In 2001,Barnardo’s produced thereport:
Whose government is it anyway?
which gave the opinionsof more than 80 children andyoung people about their livesand the policies and legislation that affect them.In 2004 weconsulted with a much wider range of children and youngpeople.This report contains thereal voices of over 130 childrenand young people aged between6 and 22,from a variety of backgrounds and who use arange of our services throughout the UK.These voices prove thatchildren and young people areindeed interested in ‘politics’.Asadults,we need to listen and take account of the messages they are sending.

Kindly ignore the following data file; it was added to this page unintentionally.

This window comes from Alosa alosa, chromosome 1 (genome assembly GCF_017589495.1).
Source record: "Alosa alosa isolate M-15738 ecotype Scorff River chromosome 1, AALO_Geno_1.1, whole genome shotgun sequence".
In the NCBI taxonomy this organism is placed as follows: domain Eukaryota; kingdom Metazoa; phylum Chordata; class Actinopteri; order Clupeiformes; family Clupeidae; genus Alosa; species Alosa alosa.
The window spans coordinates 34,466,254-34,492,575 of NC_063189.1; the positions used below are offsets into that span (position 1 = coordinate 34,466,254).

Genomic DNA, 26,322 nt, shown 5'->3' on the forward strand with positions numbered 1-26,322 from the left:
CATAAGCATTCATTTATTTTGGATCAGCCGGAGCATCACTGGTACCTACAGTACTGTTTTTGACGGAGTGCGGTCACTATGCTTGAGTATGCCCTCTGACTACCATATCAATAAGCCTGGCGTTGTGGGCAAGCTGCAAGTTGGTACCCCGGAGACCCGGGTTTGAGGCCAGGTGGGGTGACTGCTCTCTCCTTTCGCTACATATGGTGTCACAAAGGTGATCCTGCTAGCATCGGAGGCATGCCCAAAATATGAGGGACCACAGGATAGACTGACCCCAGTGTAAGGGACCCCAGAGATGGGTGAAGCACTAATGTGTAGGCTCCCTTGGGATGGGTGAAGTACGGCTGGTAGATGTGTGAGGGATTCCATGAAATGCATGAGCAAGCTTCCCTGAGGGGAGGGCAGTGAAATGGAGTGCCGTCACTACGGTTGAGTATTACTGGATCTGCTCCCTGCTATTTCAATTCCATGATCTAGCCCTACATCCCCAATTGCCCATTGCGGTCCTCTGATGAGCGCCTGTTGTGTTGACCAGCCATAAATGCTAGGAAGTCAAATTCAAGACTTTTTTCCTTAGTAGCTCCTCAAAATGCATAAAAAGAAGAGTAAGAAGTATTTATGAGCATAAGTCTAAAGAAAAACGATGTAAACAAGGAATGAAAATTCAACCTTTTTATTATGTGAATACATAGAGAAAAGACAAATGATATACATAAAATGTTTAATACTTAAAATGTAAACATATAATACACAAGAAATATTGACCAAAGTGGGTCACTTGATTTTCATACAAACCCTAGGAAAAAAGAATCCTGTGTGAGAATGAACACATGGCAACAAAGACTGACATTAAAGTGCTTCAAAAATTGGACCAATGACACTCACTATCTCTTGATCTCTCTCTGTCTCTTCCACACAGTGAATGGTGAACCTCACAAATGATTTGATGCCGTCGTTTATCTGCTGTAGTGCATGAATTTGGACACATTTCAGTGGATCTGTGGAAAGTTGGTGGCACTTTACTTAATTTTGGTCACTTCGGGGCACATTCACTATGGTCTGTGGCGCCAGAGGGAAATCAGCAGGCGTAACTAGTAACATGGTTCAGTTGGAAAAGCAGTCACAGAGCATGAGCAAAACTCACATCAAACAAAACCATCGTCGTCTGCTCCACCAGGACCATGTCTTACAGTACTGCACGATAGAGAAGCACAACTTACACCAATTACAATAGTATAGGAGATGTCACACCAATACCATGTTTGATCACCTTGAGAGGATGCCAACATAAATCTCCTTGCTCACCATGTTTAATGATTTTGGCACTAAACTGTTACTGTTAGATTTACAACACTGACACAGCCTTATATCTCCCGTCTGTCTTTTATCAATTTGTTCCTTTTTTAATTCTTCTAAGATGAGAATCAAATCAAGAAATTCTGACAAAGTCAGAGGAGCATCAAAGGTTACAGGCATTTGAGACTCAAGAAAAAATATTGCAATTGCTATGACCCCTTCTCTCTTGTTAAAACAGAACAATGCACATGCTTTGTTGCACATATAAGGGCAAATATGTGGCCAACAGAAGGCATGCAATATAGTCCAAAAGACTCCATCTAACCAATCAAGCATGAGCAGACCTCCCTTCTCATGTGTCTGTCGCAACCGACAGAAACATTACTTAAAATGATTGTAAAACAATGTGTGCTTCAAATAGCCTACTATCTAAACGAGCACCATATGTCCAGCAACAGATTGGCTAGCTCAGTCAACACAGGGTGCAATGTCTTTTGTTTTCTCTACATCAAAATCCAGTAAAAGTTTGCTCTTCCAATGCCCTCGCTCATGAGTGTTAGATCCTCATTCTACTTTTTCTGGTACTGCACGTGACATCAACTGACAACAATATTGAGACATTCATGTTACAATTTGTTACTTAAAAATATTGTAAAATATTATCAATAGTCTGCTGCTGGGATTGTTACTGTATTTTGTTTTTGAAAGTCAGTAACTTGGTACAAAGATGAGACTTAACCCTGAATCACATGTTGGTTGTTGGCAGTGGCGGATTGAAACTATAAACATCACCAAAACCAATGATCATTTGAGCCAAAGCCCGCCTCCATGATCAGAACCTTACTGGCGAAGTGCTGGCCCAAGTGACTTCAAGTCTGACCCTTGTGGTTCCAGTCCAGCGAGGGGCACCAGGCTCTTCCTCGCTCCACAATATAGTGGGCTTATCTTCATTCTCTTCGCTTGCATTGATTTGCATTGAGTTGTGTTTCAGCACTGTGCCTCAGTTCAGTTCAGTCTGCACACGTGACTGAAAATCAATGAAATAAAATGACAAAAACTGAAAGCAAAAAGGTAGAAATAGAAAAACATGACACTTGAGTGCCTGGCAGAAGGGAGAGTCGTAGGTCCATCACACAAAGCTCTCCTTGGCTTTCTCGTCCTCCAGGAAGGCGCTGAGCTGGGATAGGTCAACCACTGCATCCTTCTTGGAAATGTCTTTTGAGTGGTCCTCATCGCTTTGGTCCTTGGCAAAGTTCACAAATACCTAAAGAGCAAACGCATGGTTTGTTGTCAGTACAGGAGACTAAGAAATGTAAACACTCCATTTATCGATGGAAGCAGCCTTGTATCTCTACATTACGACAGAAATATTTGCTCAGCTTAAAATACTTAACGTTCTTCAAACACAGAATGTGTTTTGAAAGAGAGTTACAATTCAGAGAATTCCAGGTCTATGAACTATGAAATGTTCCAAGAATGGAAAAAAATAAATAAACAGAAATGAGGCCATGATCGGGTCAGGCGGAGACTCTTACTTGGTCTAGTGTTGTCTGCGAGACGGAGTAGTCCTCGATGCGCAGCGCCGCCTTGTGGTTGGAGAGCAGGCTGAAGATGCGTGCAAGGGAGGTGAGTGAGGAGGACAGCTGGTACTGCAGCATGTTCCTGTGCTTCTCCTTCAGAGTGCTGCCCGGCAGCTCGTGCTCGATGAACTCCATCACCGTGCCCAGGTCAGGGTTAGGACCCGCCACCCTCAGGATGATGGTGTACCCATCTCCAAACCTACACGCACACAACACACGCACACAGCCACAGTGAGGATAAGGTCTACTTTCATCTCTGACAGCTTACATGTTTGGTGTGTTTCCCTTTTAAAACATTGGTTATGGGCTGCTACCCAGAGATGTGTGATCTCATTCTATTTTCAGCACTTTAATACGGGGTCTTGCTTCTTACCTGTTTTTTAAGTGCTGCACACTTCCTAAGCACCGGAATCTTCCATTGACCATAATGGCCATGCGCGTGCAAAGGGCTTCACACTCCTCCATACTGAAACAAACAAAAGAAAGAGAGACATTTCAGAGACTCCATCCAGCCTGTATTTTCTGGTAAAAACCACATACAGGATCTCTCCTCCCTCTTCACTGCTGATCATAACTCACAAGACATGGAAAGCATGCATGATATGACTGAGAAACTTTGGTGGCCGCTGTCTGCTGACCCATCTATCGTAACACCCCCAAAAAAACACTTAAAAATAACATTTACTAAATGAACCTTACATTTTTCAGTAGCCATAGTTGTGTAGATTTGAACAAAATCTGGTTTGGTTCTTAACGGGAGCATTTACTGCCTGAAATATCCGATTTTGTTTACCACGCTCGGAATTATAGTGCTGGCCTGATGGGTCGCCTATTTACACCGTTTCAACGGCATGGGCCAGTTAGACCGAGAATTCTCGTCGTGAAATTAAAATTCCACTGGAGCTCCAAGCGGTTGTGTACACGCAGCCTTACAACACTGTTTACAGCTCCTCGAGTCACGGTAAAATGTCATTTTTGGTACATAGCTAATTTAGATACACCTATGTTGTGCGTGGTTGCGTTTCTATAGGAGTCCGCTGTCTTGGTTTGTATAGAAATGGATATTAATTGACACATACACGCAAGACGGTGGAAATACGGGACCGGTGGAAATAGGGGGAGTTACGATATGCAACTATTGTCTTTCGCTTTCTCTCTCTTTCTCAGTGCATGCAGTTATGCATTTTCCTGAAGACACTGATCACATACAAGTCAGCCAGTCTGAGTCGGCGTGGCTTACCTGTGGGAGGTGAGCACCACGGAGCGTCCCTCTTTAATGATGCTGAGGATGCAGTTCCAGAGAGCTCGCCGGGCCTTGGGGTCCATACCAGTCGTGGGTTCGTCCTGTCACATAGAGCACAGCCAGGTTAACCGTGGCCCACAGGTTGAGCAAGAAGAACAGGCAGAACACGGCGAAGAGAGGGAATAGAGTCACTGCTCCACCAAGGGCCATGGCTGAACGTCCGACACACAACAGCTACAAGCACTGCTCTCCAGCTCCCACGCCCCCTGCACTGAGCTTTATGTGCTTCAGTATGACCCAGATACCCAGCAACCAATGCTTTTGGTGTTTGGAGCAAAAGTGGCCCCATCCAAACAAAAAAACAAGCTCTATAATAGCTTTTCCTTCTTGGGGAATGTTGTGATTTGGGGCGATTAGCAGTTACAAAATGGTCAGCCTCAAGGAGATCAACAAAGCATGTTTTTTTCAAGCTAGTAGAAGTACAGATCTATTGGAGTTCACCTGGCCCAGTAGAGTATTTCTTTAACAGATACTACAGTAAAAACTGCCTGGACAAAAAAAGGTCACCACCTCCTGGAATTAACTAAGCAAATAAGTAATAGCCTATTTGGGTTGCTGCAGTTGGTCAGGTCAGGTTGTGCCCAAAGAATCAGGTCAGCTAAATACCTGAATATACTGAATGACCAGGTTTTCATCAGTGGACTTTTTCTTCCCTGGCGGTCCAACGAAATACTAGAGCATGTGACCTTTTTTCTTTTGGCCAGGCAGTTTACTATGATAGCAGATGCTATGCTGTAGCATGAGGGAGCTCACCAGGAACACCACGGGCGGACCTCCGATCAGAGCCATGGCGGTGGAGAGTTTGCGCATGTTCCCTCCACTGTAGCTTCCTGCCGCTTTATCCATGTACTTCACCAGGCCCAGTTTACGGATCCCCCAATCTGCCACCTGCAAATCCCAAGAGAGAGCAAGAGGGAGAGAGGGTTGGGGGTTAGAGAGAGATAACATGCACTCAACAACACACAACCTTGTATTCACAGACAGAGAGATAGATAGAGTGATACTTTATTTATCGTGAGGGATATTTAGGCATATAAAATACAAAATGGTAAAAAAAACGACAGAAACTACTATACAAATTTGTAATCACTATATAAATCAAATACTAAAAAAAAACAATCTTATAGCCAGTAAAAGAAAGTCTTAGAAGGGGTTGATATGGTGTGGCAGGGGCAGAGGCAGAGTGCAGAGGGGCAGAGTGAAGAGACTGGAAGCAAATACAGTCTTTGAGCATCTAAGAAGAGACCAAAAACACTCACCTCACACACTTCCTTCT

Politics,politicians and governments
The children and young people who gave their viewshave clear ideas about what they feel makes a ‘good’politician:fairness and the ability to trust were seenas important.They have some interesting thoughtsabout how governments could better engage withchildren and young people.
‘He (a politician) would wantpeople to be treated fairly’
‘They would speak proudly and strong’
‘Trust – you have to trust your friends so you should be able totrust a politician’
‘Have different views,as sistershave different views on thingsbut are friends and trust eachother,but are different people’
‘It shouldn’t matter if they (politicians) have a disability’
‘Someone who doesn’t thinkthey’re better than everyone else’
‘Listen to everyone – including young people’
‘They shouldn’t judge people’